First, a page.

In the NFL today, pressuring the quarterback is one of the most important things a defense can do. Getting a sack, deflecting a ball, forcing an early pass can all lead to a change of possession or swing the momentum in your favor.
Getting to the quarterback is a job that requires perfect execution. Using the right move or sending the blitz through a specific gap can give the defense the advantage.
Because timing is crucial to a sack, defensive backs will rarely get the opportunity. So the pressuring is left to the defensive line and linebackers. While each are vital to the play, which position is more likely to be successful and, therefore, more dangerous?
Defensive Line —The line is where the most physical part of the game is. Therefore, linemen are usually bigger and stronger than the rest of the team. While strength is valuable, the offensive line has it too, and the loss of speed can hurt.
Almost all sacks by the defensive line are from the Ends. They are typically smaller and faster than the DTs and can use their quickness to outmaneuver a big offensive tackles.
The average weight of a defensive end is around 270-280 pounds, so the force with which they hit their opponent would be staggering. However, they start each play very close to an offensive lineman, so they do not have much room to work with and get free. Despite that, they are in the game to do nothing but rush the passer and so have a wide range of skills to work with.
Linebackers —Because a linebacker can be in many different positions and may or may not be rushing the pocket, they are much more versatile than a lineman. They have the ability to exploit weaknesses and keep the offense guessing as to who is coming and from where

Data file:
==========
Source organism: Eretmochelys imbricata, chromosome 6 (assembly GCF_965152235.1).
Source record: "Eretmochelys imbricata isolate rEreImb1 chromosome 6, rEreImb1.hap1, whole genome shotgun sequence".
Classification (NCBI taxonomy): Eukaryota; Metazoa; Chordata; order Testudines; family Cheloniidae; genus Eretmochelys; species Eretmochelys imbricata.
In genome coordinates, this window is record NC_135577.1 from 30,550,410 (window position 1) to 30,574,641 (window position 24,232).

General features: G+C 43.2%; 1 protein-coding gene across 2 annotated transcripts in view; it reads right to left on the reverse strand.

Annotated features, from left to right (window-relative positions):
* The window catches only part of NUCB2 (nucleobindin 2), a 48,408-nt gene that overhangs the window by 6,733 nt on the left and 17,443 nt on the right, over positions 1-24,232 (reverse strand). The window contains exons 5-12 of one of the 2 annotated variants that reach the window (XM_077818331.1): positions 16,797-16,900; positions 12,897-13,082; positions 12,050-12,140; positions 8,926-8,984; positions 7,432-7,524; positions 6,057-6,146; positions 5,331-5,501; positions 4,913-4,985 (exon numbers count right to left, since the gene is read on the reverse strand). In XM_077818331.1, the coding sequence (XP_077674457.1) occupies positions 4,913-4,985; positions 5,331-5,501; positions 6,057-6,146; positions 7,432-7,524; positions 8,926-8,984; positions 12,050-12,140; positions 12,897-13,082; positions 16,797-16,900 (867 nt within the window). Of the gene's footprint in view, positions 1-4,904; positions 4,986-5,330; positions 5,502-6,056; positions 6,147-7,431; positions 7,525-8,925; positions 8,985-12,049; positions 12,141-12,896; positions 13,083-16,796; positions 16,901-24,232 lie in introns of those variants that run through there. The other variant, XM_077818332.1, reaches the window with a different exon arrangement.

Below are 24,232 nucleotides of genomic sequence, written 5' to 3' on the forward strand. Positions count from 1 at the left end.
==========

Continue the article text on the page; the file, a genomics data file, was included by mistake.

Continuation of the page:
The linebacker's smaller size compared to a lineman, coupled with the fact that their job requires them to run significantly more, means that linebackers are reasonably faster than a lineman. This can allow them get through a collapsing hole or around a blocker easier than an DE or DT.
However, their smaller size and less frequent use as a rusher means they may lack the necessary strength or moves to disengage from a powerful offensive lineman. This drawback can render them almost useless if they engage with a skilled blocker.
One crucial asset that helps linebackers be efficient pass rushers is that they are the extra man coming and so are often left to the small and ill-prepared RB, whose only line of defense is often the chop block. Engaging poor protectors such as a back or less-skilled tight end puts the advantage with the linebacker.
Conclusion —The league's sack leader for the regular season this year was OLB Elvis Dumervil of the Broncos with 17.0. Steelers linebacker LaMarr Woodley also cracks the top five list, coming in fourth. Viking end Jared Allen comes in second overall and leads defensive linemen with 14.5 sacks.
Due to the unpredictability and versatility of the LB, I believe they are the more dangerous players on the defense. While the D-line is very good and possibly better at pure rushing skills, the offense knows they are coming and where from. The linebacker's ability to disguise his point of attack and his speed helps to make him a harder player to stop.
As the NFL continues to improve, emphasis is shifting more heavily on speed and finesse skills rather than brute strength. While DEs are adapting to this new necessity, the linebacker already meets those standards.
Regardless of opinion, a sack depends on the work of both positions, regardless of who actually gets it. A linebacker relies on the linemen's ability to draw blockers to them, while the linemen rely on the linebacker's ability to cause confusion and open weak spots. The skills of both positions combine to work together to make for a more dangerous threat than any one player, regardless of how good he might be.